Anxiety disorders are one of the most common mental illnesses in children and are associated with symptoms causing impairment and poor functioning. Effective early treatment of anxiety may reduce its negative impact and reduce its persistence into young adulthood. The antidepressant class selective serotonin reuptake inhibitors (SSRIs) are recommended as the first line medication treatment for children with functional impairing anxiety disorders, based on randomized controlled trial evidence. It is unknown whether children with anxiety initiate prescription medication concordant with guidelines. The burden of serious adverse outcomes in children with anxiety is also unknown. Given that the combination of cognitive behavioral therapy and SSRIs has been shown to offer an advantage over SSRIs alone and psychotherapy alone in treating children with moderate to severe anxiety, it is hypothesized that children receiving combination therapy may experience reduced serious adverse outcomes compared to children on mono-therapy. Increased contact with a healthcare provider (i.e. children on combination therapy) may also result in improved medication adherence. The proposed study will describe prescription medication utilization for anxiety, how long the medications are taken, and the frequency in which psychotherapy is used surrounding medication initiation in children (3-17 years) with a non-OCD anxiety diagnosis from 2004-2013 (Aim 1). The rate of serious adverse outcomes in children with anxiety and whether serious adverse outcomes vary by treatment type: combination therapy (SSRI + psychotherapy) vs. SSRI mono-therapy and psychotherapy mono-therapy, and whether results differ by co-morbid depression status will be estimated (Aim 2). The serious adverse outcomes evaluated will include treated self-harm events, mental health related hospitalizations, and emergency room visits. Lastly the proposed study will estimate SSRI adherence in children with anxiety and whether adherence varies between children on combination therapy vs. SSRI mono-therapy (Aim 3). The proposed observational study will utilize an administrative claims datasource providing a real world population, adequate sample size, and longitudinal data to effectively and efficiently address the study questions. Results from this study will inform further work and will assist providers, patients, and caregivers in optimizing treatment to minimize the risk of serious adverse outcomes.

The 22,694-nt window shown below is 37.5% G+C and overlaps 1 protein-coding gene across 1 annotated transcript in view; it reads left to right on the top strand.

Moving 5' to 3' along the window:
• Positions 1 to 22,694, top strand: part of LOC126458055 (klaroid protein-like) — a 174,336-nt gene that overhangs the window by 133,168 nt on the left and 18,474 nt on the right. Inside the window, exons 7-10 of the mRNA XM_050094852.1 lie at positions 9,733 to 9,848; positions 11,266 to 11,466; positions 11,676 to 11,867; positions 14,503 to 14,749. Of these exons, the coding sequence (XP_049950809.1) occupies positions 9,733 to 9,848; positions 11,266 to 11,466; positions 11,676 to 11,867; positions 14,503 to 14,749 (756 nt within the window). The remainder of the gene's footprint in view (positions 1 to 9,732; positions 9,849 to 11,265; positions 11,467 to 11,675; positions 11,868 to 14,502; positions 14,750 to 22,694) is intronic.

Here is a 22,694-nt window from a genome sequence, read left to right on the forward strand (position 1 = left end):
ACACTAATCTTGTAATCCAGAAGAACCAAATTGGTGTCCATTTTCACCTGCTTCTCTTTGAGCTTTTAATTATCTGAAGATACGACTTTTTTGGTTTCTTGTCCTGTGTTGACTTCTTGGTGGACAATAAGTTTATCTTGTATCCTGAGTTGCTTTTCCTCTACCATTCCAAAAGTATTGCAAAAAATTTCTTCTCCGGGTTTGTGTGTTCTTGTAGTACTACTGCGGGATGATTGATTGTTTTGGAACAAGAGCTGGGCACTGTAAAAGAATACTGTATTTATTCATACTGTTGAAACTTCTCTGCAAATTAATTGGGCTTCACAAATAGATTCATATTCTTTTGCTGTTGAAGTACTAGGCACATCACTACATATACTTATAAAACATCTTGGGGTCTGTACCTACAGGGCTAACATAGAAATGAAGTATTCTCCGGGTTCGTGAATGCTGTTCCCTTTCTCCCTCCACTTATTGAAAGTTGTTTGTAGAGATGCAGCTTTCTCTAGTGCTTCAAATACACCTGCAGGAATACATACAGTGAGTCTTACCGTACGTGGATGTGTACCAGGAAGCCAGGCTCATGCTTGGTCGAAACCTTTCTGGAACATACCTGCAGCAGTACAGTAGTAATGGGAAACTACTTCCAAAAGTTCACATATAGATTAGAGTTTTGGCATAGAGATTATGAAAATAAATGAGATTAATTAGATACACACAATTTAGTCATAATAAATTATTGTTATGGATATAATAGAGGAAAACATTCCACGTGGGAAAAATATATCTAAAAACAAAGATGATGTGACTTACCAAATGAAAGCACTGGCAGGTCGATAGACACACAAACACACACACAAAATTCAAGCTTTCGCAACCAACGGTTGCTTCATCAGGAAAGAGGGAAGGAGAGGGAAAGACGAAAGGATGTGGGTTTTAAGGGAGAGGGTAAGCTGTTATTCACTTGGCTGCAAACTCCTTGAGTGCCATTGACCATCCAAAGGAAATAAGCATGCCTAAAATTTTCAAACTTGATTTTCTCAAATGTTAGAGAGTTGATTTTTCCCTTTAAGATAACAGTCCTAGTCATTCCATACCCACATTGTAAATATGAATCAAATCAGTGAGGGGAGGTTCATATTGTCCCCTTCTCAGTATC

Public Health Relevance

Anxiety disorders are prevalent in children but little is known about treatment utilization and the rate at which serious adverse outcomes occur in children with anxiety. The proposed research project will fill these gaps in the literature by describing pharmacotherapy and psychotherapy treatment utilization and whether the rates of serious adverse outcomes (treated self-harm events, mental health related hospitalizations, emergency room visits) vary by treatment type. This information will assist providers, patients, and caregivers in the treatment decision-making process and potentially decrease some of the concerning serious adverse outcomes.

National Institute of Health (NIH)
National Institute of Mental Health (NIMH)
Predoctoral Individual National Research Service Award (F31)
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Special Emphasis Panel (ZMH1)
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Sarampote, Christopher S
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University of North Carolina Chapel Hill
Public Health & Prev Medicine
Schools of Public Health
Chapel Hill
United States
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Bushnell, Greta A; Brookhart, M Alan; Gaynes, Bradley N et al. (2018) Examining Parental Medication Adherence as a Predictor of Child Medication Adherence in Pediatric Anxiety Disorders. Med Care 56:510-519
Bushnell, Greta A; Stürmer, Til; Gaynes, Bradley N et al. (2017) Simultaneous Antidepressant and Benzodiazepine New Use and Subsequent Long-term Benzodiazepine Use in Adults With Depression, United States, 2001-2014. JAMA Psychiatry 74:747-755